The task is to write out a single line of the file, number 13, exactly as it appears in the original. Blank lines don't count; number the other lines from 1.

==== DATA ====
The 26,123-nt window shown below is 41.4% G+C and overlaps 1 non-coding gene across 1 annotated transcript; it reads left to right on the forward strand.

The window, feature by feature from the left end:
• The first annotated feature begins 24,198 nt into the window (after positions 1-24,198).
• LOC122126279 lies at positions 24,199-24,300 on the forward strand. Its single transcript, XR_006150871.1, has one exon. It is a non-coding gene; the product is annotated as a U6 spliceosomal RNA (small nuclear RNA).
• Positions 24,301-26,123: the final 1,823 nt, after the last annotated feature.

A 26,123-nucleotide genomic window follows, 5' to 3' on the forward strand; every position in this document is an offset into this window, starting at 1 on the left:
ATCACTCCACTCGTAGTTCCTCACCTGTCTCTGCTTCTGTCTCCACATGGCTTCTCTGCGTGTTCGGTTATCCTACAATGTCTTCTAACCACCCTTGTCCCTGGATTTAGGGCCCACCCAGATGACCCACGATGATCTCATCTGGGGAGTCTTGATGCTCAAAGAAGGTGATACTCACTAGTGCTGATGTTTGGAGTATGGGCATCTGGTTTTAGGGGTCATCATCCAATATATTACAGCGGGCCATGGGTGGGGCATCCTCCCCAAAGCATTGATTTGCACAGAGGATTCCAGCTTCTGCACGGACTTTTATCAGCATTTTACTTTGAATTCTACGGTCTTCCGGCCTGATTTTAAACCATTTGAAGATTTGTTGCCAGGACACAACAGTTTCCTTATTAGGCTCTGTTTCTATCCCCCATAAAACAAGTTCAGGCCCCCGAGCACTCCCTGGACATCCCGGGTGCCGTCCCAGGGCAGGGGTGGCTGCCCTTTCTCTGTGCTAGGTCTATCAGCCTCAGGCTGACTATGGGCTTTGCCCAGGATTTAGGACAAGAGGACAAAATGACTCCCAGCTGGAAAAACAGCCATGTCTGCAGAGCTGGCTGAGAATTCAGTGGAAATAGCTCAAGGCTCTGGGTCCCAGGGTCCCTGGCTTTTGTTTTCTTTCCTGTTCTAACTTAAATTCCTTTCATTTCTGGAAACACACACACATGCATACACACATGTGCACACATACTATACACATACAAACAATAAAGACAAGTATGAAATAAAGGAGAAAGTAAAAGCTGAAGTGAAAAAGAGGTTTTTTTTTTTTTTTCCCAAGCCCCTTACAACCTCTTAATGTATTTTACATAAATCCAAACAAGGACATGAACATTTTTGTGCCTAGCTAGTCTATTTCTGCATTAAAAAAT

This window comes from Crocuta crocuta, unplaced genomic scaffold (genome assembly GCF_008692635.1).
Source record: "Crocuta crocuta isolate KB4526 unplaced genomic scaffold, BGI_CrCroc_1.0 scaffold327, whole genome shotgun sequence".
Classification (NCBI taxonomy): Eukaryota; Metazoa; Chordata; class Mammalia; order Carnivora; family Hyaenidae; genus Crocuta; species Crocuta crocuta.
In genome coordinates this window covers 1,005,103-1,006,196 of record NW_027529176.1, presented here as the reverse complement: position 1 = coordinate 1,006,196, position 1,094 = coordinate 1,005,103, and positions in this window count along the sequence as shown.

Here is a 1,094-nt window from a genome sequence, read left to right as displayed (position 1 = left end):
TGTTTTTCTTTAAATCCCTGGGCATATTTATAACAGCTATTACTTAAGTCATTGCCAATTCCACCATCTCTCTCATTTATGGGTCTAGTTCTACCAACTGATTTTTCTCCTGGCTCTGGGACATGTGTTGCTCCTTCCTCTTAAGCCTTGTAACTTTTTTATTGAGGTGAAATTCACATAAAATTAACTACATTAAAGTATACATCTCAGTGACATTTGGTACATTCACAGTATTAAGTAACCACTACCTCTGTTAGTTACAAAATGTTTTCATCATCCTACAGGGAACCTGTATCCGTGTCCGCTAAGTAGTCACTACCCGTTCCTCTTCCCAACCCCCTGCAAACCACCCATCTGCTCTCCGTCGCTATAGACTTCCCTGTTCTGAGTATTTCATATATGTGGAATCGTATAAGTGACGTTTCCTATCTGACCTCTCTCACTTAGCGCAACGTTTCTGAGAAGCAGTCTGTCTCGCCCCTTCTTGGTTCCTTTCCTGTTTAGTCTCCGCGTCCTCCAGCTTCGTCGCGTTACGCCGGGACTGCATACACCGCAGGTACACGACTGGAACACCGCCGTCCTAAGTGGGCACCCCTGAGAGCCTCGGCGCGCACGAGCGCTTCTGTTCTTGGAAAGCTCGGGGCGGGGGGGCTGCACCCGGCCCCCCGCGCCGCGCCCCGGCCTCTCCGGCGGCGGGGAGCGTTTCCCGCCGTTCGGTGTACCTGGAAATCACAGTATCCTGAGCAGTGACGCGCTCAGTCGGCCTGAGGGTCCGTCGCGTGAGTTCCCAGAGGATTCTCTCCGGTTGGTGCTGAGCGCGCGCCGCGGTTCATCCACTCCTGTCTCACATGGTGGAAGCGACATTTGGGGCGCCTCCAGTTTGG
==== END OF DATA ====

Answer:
TGTTTTTCTTTAAATCCCTGGGCATATTTATAACAGCTATTACTTAAGTCATTGCCAATTCCACCATCTCTCTCATTTATGGGTCTAGTTCTACCAACTGATTTTTCTCCTGGCTCTGGGACATGTGTTGCTCCTTCCTCTTAAGCCTTGTAACTTTTTTATTGAGGTGAAATTCACATAAAATTAACTACATTAAAGTATACATCTCAGTGACATTTGGTACATTCACAGTATTAAGTAACCACTACCTCTGTTAGTTACAAAATGTTTTCATCATCCTACAGGGAACCTGTATCCGTGTCCGCTAAGTAGTCACTACCCGTTCCTCTTCCCAACCCCCTGCAAACCACCCATCTGCTCTCCGTCGCTATAGACTTCCCTGTTCTGAGTATTTCATATATGTGGAATCGTATAAGTGACGTTTCCTATCTGACCTCTCTCACTTAGCGCAACGTTTCTGAGAAGCAGTCTGTCTCGCCCCTTCTTGGTTCCTTTCCTGTTTAGTCTCCGCGTCCTCCAGCTTCGTCGCGTTACGCCGGGACTGCATACACCGCAGGTACACGACTGGAACACCGCCGTCCTAAGTGGGCACCCCTGAGAGCCTCGGCGCGCACGAGCGCTTCTGTTCTTGGAAAGCTCGGGGCGGGGGGGCTGCACCCGGCCCCCCGCGCCGCGCCCCGGCCTCTCCGGCGGCGGGGAGCGTTTCCCGCCGTTCGGTGTACCTGGAAATCACAGTATCCTGAGCAGTGACGCGCTCAGTCGGCCTGAGGGTCCGTCGCGTGAGTTCCCAGAGGATTCTCTCCGGTTGGTGCTGAGCGCGCGCCGCGGTTCATCCACTCCTGTCTCACATGGTGGAAGCGACATTTGGGGCGCCTCCAGTTTGG